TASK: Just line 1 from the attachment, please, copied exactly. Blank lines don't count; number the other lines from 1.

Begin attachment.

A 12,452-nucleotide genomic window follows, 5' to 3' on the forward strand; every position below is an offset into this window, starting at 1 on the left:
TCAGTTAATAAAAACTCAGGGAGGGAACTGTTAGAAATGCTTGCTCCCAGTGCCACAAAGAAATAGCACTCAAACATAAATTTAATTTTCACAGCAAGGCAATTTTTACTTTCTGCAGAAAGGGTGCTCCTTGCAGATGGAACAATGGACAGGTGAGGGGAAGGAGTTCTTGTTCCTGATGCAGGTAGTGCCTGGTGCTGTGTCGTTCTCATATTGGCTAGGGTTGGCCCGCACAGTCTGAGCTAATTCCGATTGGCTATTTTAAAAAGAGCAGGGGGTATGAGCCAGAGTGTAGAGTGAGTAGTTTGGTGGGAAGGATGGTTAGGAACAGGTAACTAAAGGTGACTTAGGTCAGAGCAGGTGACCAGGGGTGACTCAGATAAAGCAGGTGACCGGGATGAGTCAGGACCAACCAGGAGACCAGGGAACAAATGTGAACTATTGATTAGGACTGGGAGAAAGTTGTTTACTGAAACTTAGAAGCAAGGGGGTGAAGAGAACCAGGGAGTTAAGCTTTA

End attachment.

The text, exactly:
A 12,452-nucleotide genomic window follows, 5' to 3' on the forward strand; every position below is an offset into this window, starting at 1 on the left: